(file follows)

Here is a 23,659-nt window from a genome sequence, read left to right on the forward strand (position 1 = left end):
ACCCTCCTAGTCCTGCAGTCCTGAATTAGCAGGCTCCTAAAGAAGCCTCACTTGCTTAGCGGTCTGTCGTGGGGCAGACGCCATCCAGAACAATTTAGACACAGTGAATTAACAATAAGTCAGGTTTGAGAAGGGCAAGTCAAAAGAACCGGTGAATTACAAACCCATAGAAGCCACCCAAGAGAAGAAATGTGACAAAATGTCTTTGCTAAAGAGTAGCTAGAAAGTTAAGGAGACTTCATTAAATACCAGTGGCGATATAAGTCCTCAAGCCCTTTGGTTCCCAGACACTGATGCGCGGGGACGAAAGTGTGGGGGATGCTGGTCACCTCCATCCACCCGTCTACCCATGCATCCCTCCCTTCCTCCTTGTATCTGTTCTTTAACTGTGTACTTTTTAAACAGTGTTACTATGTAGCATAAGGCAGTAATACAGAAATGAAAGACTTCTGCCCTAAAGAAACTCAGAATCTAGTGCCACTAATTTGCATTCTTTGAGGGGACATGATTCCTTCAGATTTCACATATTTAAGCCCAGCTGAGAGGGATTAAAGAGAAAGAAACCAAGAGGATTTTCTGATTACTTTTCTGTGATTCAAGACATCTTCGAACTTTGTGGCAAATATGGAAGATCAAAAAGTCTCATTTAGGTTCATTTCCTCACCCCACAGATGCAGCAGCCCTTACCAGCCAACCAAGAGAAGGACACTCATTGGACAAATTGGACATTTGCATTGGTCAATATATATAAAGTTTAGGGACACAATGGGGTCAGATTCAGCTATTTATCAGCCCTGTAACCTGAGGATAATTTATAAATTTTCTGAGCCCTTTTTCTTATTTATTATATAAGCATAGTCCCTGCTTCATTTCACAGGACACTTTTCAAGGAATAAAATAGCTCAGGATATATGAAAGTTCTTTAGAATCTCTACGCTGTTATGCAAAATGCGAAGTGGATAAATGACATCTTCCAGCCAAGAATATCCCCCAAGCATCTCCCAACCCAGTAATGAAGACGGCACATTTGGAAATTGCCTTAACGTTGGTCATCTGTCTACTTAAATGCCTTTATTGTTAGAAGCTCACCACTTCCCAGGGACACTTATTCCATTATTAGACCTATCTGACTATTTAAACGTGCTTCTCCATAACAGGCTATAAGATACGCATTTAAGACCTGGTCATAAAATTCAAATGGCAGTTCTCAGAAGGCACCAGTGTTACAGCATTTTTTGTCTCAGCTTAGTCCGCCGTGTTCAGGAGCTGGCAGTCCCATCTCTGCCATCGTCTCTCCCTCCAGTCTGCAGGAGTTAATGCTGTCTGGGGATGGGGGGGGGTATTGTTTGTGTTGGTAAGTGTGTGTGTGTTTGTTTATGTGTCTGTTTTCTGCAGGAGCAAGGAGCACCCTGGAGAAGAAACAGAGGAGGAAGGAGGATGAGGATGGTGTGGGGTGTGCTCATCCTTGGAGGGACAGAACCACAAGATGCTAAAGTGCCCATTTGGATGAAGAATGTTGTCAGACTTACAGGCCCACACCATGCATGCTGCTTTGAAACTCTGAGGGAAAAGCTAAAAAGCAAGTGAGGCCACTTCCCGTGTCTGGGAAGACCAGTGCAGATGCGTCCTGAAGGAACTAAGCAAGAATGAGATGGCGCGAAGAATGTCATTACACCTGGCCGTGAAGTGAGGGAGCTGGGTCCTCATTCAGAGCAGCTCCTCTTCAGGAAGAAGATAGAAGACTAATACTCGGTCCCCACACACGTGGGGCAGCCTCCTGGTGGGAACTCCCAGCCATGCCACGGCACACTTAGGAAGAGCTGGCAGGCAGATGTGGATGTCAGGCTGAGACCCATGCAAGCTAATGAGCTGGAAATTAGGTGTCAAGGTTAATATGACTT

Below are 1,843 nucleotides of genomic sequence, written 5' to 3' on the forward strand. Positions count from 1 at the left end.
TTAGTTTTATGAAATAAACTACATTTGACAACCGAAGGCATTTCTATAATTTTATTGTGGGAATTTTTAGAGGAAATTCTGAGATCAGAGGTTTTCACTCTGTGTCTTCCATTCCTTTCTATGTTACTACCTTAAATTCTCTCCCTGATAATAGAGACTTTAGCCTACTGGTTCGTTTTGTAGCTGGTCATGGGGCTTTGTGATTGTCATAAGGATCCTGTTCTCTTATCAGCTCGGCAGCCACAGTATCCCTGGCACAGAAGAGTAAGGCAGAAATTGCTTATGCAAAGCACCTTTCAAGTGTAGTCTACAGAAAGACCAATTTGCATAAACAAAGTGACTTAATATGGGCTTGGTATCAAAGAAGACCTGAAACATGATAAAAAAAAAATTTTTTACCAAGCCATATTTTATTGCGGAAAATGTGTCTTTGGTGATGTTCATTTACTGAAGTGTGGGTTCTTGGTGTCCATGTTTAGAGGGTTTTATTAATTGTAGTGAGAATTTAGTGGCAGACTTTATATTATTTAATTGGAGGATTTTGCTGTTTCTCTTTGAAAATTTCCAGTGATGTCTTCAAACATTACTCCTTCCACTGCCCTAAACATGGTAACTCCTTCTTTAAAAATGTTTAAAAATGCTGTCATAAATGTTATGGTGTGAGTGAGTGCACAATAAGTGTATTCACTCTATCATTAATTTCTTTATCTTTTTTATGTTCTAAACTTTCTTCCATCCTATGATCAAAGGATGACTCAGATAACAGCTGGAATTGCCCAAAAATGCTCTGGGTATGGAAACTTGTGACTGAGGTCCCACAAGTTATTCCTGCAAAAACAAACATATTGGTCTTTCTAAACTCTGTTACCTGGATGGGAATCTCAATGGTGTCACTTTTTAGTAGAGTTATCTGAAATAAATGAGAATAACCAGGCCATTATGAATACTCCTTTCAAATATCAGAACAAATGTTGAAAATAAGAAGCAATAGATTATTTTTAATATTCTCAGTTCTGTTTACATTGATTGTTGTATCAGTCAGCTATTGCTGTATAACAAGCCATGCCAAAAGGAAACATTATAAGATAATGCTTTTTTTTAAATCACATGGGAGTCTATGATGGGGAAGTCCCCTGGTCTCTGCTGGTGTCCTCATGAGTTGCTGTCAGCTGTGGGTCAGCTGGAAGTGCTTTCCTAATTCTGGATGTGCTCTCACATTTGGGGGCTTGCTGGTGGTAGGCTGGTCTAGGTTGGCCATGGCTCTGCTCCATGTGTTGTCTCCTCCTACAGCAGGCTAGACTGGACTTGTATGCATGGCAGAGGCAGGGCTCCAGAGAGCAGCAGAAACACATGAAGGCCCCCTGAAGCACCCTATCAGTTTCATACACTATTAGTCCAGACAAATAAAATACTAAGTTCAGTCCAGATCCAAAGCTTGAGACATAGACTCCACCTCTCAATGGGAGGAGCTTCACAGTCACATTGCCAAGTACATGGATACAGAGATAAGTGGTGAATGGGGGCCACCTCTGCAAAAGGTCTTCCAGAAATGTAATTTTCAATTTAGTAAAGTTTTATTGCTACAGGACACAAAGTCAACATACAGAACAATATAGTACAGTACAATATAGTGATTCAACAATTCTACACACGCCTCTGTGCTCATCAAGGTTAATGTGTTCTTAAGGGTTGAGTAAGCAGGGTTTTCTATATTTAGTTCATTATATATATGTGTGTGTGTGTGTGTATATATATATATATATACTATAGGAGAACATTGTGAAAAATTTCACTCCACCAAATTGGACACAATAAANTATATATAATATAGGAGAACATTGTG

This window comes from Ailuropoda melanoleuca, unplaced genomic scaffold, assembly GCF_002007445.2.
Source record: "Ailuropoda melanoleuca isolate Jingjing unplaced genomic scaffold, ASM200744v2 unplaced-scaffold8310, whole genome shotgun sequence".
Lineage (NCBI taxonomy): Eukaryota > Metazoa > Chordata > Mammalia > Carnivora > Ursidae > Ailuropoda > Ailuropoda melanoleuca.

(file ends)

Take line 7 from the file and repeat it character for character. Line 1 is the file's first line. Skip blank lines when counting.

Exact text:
Lineage (NCBI taxonomy): Eukaryota > Metazoa > Chordata > Mammalia > Carnivora > Ursidae > Ailuropoda > Ailuropoda melanoleuca.